Power toothbrushes – Sonic or oscillating-rotating?

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Regular toothbrushing with a fluoride toothpaste is a significant contributor to improved oral health. Toothbrushes are available in many designs and powered toothbrushes have been in use since the 1940s and Cochrane (Dental Elf – 18th Jun 2014) and other reviews have shown them to remove more plaque than manual brushes. The two main types of powered toothbrushes are oscillating-rotating and high-frequency sonic power brushes.

The aim of this review was to compare the efficacy of oscillating-rotating power toothbrush compared to high-frequency sonic power toothbrush on improving parameters of plaque and gingival inflammation.

Methods

A review protocol was registered in PROSPERO and searches conducted in the Medline/PubMed and Cochrane Central Register of Controlled Trials (CENTRAL). Randomised or controlled clinical trials (RCTs, CCTs) comparing high-frequency sonic power toothbrush (HFS- PTB) with oscillating-rotating power toothbrush (OR-PTB) in patients aged 18 or older with a minimum of 4 weeks follow up and published in English were considered. Primary outcomes were plaque index scores (PI), bleeding scores (BS), number of bleeding sites (NoB), gingival index scores (GI). Two reviewers individually screened and selected studies, extracted data and assessed risk of bias with disagreements being resolved by consensus or with the aid of a third reviewer. Meta-analyses were conducted where appropriate and reported as mean difference (MD) with 95% confidence intervals (CIs). Certainty of evidence was assessed using the Grading of Recommendations Assessment, Development and Evaluation (GRADE) system.

Results

  • 32 RCTs (30 parallel, 2 cross-over) including 38 comparisons involving a total of 2805 patients were included.
  • Sample sizes ranged from 30 – 284 and ages from 18 – 83 years.
  • Considerable heterogeneity was seen with respect to study design; evaluation period; study population and number, gender and age of patients.
  • Risk of bias was assessed as low in 31 studies and moderate in one.
  • Meta-analyses were based on 16 comparisons revealed that the MD was significant in favour of the OR-PTB for 4 indices (see table), but no significant differences were seen for Papillary Bleeding scores, Gingival Bleeding index or (Modified) Gingival Index.
Index Comparisons Mean difference (95%CI)
Modified Quigley and Hein Plaque index 16 0.13 (0.05 to 0.21)
(Rustogi) modified Navy Plaque index 12 0.01 (0.00 to 0.03)
Angular Bleeding index Bleeding on Marginal Probing indices 3 0.09 (0.03 to 0.14)
Number of Bleeding sites 11 3.61 (2.63 to 4.58)
  • The certainty of the evidence was considered to be moderate.

Conclusions

The authors concluded: –

For patients to maintain good plaque control and improve gingival health, there is a small but significant difference based on longer-term studies between OR-PTB and HFS-PTB. This difference is potentially clinically relevant.

Comments

The authors searched two major databases and restricted their included studies to those published in English which may have excluded some relevant studies. The reviewers have followed a standard review methodology identifying 32 RCTs meeting their criteria. The publication is an extensive open-source paper than includes a detailed supplementary data file. The data suggest a small benefit in favour of the oscillating-rotating brush which the authors suggest may be clinically relevant. Many of the included studies (62%) received funding from commercial companies and there is some suggestion from funnel plot assessment of some form of publication bias which may have implications for the findings. While this review demonstrates very little differences between these two main types of powered brushes the cost and reliability of these brushes needs to be considered and although powered brushes reduce plaque and gingivitis more than manual toothbrushing regular use of a manual brush remains and effective method of maintaining oral hygiene.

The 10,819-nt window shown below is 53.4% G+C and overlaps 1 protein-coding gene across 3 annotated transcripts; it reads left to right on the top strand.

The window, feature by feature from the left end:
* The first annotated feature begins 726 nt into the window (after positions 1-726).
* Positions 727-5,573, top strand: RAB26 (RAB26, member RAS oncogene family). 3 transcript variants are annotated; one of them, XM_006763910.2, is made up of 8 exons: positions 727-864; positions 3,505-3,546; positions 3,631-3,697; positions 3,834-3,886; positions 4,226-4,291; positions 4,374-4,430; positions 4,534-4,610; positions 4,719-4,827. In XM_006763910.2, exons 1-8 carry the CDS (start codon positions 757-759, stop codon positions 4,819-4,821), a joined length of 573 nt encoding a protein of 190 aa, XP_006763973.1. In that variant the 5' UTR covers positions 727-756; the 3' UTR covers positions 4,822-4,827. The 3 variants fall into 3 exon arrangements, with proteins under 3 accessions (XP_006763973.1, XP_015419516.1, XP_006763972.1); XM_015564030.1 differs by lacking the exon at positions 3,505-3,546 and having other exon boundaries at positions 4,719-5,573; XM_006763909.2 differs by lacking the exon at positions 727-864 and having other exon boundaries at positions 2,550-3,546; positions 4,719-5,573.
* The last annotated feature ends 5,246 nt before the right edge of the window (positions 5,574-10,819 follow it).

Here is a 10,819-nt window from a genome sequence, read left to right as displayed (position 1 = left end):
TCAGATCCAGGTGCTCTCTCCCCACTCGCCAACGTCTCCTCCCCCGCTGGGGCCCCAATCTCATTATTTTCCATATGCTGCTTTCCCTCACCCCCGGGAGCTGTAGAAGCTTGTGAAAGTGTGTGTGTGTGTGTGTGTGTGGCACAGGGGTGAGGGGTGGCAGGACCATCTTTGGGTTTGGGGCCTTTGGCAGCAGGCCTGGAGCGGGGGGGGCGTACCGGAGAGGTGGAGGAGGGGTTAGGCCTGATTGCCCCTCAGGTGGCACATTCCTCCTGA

Links

Primary Paper

van der Sluijs E, Slot DE, Hennequin-Hoenderdos NL, Valkenburg C, van der Weijden FGA. The efficacy of an oscillating-rotating power toothbrush compared to a high-frequency sonic power toothbrush on parameters of dental plaque and gingival inflammation: A systematic review and meta-analysis. Int J Dent Hyg. 2022 May 10. doi: 10.1111/idh.12597. Epub ahead of print. PMID: 35535635.

Review protocol on PROSPERO

Other references

Dental Elf – 18th Jun 2014

Powered toothbrushes reduced plaque and gingivitis more than manual toothbrushes

Dental Elf – Powered toothbrushes blogs

 

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Derek Richards

Derek Richards is a specialist in dental public health, Director of the Centre for Evidence-Based Dentistry and Specialist Advisor to the Scottish Dental Clinical Effectiveness Programme (SDCEP) Development Team. He is a former editor of the Evidence-Based Dentistry Journal, the chief blogger for the Dental Elf website and a past president of the British Association for the Study of Community Dentistry. He has been involved with a wide range of evidence-based initiatives both nationally and internationally since 1994. Retired from the NHS he is currently a part-time senior lecturer at Dundee Dental School.

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